Which makes sense. Supply and demand, all that. The more courier services you have in a country (and Singapore had almost 500 post and courier services alone as of 2017), the more prices have to go down in order for you to be competitive. Great for the customer, not so great for service providers, because that means tons of smaller firms are now operating on a razor-thin margin, or eating into their own profit. But there’s nothing wrong with that is there? Free market and all, the less efficient firms get kicked out, etc.

Except that pushing prices down hurts everybody in the long run, because even for your investor-backed firms, someone has to bear the cost of your low prices, and very often it means the first people to get cut are the drivers and other manpower on the ground. That’s because fixed costs, like your vehicle insurance and office rental, can’t be changed. Variables like salary, however, can. So when people take lower salaries, you can expect poorer service. In addition, here’s one thing many customers don’t know: logistics companies tend to use 3PL and 4PL outsourcing services. These 3rd and 4th party service providers essentially bite into margins even more, and make centralized quality control even harder for the company in the front end who took your order.

If you’re sick of seeing blue “Sorry, we weren’t able to deliver your parcel” slips at your door even though you KNOW you’ve been at home the whole day and haven’t heard the doorbell ring, then you can imagine how much worse it’s going to get.

Unfortunately, most people think that “price” and “value” are equal to the same thing. However, sometimes smaller companies also give greater value even if they’re charging higher. If you’ve been with them for a while, many of them are happy to even deliver parcels to your hand, for example.

So in all honesty, given the volume cannibalization across all the courier services and the decreasing prices, you’re not as important as you think you are.

2) “it’s just a delivery how hard can it be?”

No, customers don’t need to care that it’s the company’s job to make sure everything is sorted out. They don’t need to know that there’s liabilities for goods damaged or lost, or that emergency routing and re-routing can take a while if there isn’t an optimization system in place. Very often, it’s just “give me my package”. And yell at whoever is at the other end of the line when it’s not delivered.

In case you couldn’t tell, quite a large portion of that was sarcastic in nature. A customer may not need to know the intricacies of optimizing a route or emergency re-routing, especially in situations like the Trump-Kim summit, but they really should know that there’s a person on the other end that doesn’t deserve a shelling. Mistakes happen. If the same mistake constantly happens, then go to a different company and talk with your wallet.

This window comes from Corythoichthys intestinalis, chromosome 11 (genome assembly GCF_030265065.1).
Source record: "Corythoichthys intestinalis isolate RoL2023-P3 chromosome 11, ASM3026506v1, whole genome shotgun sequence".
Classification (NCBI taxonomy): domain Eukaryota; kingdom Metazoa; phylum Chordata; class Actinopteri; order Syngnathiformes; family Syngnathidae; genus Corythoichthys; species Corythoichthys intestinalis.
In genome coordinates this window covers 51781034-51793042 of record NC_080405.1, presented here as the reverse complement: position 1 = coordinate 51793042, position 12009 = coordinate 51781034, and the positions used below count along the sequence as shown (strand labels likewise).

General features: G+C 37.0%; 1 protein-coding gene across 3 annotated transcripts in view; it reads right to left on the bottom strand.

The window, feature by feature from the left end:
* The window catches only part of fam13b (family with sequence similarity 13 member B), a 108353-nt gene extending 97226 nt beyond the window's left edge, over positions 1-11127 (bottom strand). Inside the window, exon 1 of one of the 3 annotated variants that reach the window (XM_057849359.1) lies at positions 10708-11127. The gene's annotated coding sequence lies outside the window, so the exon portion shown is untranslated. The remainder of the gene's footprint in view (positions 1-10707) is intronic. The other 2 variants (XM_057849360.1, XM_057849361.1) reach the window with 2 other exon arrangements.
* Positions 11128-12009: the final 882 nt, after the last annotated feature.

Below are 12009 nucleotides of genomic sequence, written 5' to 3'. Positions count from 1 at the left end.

It is hard, sometimes: delivery drivers are some of the most at-risk individuals for accidents on the road, especially during peak seasons or holidays. When an employee gets into an accident, that’s horrific. It’s even more horrific when death is a real probability game, not possibility. Our priority is to make sure the individuals involved are safe; not your package. At least, not immediately.

If you can use awful weather as an excuse for being late, then you too can understand how sudden showers or storms may delay your package.

Trust me; everyone in the industry knows you can easily go to another competitor. Given how the industry partners with each other for 3PL and 4PL services anyway, your money will likely come back in one way or another.

So there you have it. Sure, it sounds like the issues that most customers have with service providers as a whole, but that, I think, is therefore indicative of a bigger problem at hand. No one is saying you have to tolerate horrible service, but having a little kindness really goes a long way. Have you been on the receiving end? Let us know in the comments.

5 Reasons Why Investors Love Tech-Backed Companies

Investors want long-term, reliable, scalable opportunities. Here’s 5 reasons why tech-based companies do much better than others when it comes to scoring the money you need to extend and expand your runway. Remember though: not all tech is good tech. Make sure your tech solves an actual issue, not act as a band-aid! We have a share-able .png below, so make sure to let your mates know!

The rise of tech-supported companies comes with its pros and cons. Some say this is just a fad waiting to die down while there are others who believe such companies are here to create a bigger impact in different industries. With this, what should you do now? Do you move forward, or should you hold back? Read on to learn five reasons why investors prefer tech-supported companies.

Continue reading “5 Reasons Why Investors Love Tech-Backed Companies”

5 Myths About Operations and Manpower You Need to Dispel NOW

Did you know that hundreds of start-ups and SMEs make the huge mistake of not sorting out their manpower before opening for business? Too often, people make the huge mistake of not setting out efficient, lean SOPs (standard operating procedures) for their teams to follow, thinking that since they’re so small, there really isn’t any need for them.

Unfortunately, once people get used to lazy reporting or poor standards, these practices are often ingrained into company culture, leading to excessive administration to counteract the myriad of issues that arise later on. This infographic aims to dispel some of the myths tons of team leaders have about managing logistics, operations, and manpower… and you can save and share it!

CrossTrack Pte Ltd works on three tiers to make sure you don’t make these mistakes right from the start, or fixes them for you right now. If you liked this infographic, check out the services we offer, from consultation to external management and even research and development.